There is “a risk that the lockdown will lead to a further increase in the gender wage gap,” as it has resulted in reduced working hours for mothers with the added pressure of looking after children at home whilst schools are no longer open.
This research comes from the Institute of Fiscal Studies (IFS) report ‘How are mothers and fathers balancing work and family under lockdown?’ Which found that working mothers are 47 per cent more likely compared to fathers to have lost their job or quit.
Mothers are able to do one hour of uninterrupted work compared to fathers doing three. Lucy Kraftma, a research economist at the IFS, believes this is due to mothers doing more housework or childcare.
Ms Kraftman said:
The only set of households where we see mothers and fathers sharing childcare and housework equally are those in which both parents were previously working but the father has now stopped working for pay while the mother is still in paid work.
Mothers are also 14 per cent more likely to have been furloughed, however, Sonya Krutikov deputy research director of the IFS believes that due to the current situation, fathers are spending more on childcare responsibilities which could encourage mothers and fathers to take more of an equal share once lockdown concludes.
Ms Krutikov said:
Fathers, on average, are doing nearly double the hours of childcare they were doing prior to the crisis. This may bring about changes in the attitudes of fathers, mothers, children and employers about the role of fathers in meeting family needs for childcare and domestic work during the working week.
Alison Andrew, a senior research economist at IFS explained that mothers have “more interruptions” than fathers whilst at home.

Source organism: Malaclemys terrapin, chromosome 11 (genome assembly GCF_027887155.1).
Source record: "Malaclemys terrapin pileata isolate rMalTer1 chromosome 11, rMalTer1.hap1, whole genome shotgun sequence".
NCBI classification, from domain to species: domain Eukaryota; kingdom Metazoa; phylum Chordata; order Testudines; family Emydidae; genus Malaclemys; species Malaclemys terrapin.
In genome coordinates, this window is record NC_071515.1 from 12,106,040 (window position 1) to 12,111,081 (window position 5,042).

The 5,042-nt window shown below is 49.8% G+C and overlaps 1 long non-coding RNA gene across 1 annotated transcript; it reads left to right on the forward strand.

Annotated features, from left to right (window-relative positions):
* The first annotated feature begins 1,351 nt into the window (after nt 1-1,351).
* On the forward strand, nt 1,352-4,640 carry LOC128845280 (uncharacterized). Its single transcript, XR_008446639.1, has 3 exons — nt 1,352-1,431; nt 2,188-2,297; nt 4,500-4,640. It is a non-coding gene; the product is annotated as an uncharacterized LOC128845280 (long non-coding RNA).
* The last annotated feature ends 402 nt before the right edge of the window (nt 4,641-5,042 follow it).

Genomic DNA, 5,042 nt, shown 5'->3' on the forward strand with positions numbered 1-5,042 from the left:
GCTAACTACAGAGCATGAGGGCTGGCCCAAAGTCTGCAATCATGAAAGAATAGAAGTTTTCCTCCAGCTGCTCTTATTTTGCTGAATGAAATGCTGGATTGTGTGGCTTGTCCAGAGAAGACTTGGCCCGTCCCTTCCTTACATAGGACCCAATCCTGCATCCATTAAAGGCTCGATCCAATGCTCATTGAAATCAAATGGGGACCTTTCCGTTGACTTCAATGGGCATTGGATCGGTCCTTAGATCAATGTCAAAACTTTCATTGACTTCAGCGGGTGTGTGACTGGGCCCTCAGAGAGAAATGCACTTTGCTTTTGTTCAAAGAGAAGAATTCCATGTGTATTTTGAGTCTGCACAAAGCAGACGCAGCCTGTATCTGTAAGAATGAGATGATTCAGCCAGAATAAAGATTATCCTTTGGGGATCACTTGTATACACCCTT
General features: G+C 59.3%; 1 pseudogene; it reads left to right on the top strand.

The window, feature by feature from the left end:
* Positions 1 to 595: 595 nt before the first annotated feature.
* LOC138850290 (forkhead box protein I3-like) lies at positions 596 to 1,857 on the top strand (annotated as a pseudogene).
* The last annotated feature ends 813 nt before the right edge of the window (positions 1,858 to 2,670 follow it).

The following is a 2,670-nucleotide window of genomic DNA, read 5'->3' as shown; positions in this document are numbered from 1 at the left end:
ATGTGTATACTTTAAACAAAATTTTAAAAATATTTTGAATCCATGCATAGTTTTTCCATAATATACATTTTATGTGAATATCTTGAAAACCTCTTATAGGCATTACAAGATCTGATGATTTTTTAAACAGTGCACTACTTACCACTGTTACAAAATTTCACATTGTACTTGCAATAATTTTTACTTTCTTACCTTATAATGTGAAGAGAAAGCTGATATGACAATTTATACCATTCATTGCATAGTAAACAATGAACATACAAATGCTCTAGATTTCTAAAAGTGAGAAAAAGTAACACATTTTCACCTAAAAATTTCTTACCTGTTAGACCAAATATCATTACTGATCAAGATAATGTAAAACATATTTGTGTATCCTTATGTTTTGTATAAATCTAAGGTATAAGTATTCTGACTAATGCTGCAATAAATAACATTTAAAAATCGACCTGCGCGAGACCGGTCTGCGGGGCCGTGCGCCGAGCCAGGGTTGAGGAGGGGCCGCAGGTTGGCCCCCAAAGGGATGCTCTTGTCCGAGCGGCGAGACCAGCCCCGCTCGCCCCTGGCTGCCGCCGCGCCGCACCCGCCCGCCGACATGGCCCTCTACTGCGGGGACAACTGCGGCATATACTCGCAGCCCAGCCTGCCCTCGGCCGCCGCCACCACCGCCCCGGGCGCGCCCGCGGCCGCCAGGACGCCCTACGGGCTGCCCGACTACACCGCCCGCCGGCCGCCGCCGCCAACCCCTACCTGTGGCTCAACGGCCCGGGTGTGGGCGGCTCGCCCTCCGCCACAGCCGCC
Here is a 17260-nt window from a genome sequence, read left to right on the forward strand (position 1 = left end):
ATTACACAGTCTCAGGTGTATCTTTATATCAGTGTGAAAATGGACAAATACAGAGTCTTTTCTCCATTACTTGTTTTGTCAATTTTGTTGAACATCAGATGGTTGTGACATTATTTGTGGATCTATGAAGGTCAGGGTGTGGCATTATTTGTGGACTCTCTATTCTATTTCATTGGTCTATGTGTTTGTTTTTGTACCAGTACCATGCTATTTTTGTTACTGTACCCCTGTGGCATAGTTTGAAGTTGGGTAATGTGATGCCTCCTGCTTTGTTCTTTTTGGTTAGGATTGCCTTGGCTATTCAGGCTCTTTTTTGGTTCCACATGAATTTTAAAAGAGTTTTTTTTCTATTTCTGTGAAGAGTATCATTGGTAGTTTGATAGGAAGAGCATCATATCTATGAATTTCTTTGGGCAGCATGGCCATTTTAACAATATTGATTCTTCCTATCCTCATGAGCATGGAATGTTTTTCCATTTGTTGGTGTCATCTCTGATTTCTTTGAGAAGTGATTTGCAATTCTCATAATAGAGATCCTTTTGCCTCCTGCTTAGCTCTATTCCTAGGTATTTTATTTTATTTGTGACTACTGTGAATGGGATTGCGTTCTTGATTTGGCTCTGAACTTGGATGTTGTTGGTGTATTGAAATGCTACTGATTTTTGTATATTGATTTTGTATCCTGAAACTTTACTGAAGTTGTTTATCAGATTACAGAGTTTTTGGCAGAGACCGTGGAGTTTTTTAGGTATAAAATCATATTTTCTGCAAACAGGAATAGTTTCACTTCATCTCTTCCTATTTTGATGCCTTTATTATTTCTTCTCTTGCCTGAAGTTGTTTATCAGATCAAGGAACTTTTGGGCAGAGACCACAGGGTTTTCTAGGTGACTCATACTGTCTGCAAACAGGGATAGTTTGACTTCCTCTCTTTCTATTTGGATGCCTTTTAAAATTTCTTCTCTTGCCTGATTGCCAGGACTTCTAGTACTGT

Ms Andrews said:
Mothers are more likely than fathers to have moved out of paid work since the start of lockdown.
They have reduced their working hours more than fathers even if they are still working and they experience more interruptions while they work from home than fathers, particularly due to caring for children.
Back in April, HRreview reported that the roles that carry the highest chance of catching COVID-19 tend to be held by women such as nurses, pharmacists, carers and several other health jobs, where the majority of workers are female.
These results come from the think tank, Autonomy which analysed UK jobs which involve the most physical contact with others. It also found that those on lower pay are more likely to catch the virus.
Out of the 3.2 million high risks jobs in the UK at the moment, 2.5 million of these are held by women. As well as 98 per cent of lower-paid jobs being held by women.
In March, warnings from Liz Truss, minister for women & equalities, and David Isaac, chair of the Equality and Human Rights Commission (EHRC) explained that just because the publishing of gender pay gap reporting has been suspended this year due to COVID-19, businesses should “not lose sight of the importance of gender equality”.
The pair at the time said:
We recognise that employers across the country are facing unprecedented uncertainty and pressure at this time.
Because of this we feel it is only right to suspend enforcement of gender pay gap reporting this year.
This study was conducted by the IFS and University College London (UCL) interviewing 3,500 families.